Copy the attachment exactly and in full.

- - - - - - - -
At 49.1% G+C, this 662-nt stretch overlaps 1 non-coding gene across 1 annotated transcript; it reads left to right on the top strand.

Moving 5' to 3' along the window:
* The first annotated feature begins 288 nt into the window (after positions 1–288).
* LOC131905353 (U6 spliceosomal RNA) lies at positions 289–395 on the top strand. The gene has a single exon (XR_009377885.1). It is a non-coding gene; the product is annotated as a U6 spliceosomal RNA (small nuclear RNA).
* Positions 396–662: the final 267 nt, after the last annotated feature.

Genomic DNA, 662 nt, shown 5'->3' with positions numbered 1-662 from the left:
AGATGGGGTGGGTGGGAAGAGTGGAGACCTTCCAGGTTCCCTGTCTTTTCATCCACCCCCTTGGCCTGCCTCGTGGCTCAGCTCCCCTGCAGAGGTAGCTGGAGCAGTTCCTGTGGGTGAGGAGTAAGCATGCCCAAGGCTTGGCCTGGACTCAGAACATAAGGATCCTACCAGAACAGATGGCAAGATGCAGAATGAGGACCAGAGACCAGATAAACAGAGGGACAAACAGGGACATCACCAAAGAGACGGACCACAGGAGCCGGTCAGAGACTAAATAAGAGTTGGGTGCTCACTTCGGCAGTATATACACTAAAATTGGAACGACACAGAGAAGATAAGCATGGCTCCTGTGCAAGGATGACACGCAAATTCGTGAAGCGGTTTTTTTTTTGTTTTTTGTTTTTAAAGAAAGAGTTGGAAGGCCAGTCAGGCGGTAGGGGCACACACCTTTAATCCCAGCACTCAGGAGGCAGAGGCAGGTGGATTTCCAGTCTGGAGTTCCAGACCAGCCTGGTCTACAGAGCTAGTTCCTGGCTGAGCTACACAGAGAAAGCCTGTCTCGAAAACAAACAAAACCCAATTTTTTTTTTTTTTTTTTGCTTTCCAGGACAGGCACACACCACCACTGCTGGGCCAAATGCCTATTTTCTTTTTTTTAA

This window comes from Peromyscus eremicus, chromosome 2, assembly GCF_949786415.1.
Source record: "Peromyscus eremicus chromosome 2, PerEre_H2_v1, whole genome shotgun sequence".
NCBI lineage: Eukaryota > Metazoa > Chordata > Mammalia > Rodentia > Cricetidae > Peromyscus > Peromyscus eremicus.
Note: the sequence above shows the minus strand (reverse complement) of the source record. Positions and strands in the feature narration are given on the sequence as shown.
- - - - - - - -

At 49.1% G+C, this 662-nt stretch overlaps 1 non-coding gene across 1 annotated transcript; it reads left to right on the top strand.

Moving 5' to 3' along the window:
* The first annotated feature begins 288 nt into the window (after positions 1–288).
* LOC131905353 (U6 spliceosomal RNA) lies at positions 289–395 on the top strand. The gene has a single exon (XR_009377885.1). It is a non-coding gene; the product is annotated as a U6 spliceosomal RNA (small nuclear RNA).
* Positions 396–662: the final 267 nt, after the last annotated feature.

Genomic DNA, 662 nt, shown 5'->3' with positions numbered 1-662 from the left:
AGATGGGGTGGGTGGGAAGAGTGGAGACCTTCCAGGTTCCCTGTCTTTTCATCCACCCCCTTGGCCTGCCTCGTGGCTCAGCTCCCCTGCAGAGGTAGCTGGAGCAGTTCCTGTGGGTGAGGAGTAAGCATGCCCAAGGCTTGGCCTGGACTCAGAACATAAGGATCCTACCAGAACAGATGGCAAGATGCAGAATGAGGACCAGAGACCAGATAAACAGAGGGACAAACAGGGACATCACCAAAGAGACGGACCACAGGAGCCGGTCAGAGACTAAATAAGAGTTGGGTGCTCACTTCGGCAGTATATACACTAAAATTGGAACGACACAGAGAAGATAAGCATGGCTCCTGTGCAAGGATGACACGCAAATTCGTGAAGCGGTTTTTTTTTTGTTTTTTGTTTTTAAAGAAAGAGTTGGAAGGCCAGTCAGGCGGTAGGGGCACACACCTTTAATCCCAGCACTCAGGAGGCAGAGGCAGGTGGATTTCCAGTCTGGAGTTCCAGACCAGCCTGGTCTACAGAGCTAGTTCCTGGCTGAGCTACACAGAGAAAGCCTGTCTCGAAAACAAACAAAACCCAATTTTTTTTTTTTTTTTTTGCTTTCCAGGACAGGCACACACCACCACTGCTGGGCCAAATGCCTATTTTCTTTTTTTTAA

This window comes from Peromyscus eremicus, chromosome 2, assembly GCF_949786415.1.
Source record: "Peromyscus eremicus chromosome 2, PerEre_H2_v1, whole genome shotgun sequence".
NCBI lineage: Eukaryota > Metazoa > Chordata > Mammalia > Rodentia > Cricetidae > Peromyscus > Peromyscus eremicus.
Note: the sequence above shows the minus strand (reverse complement) of the source record. Positions and strands in the feature narration are given on the sequence as shown.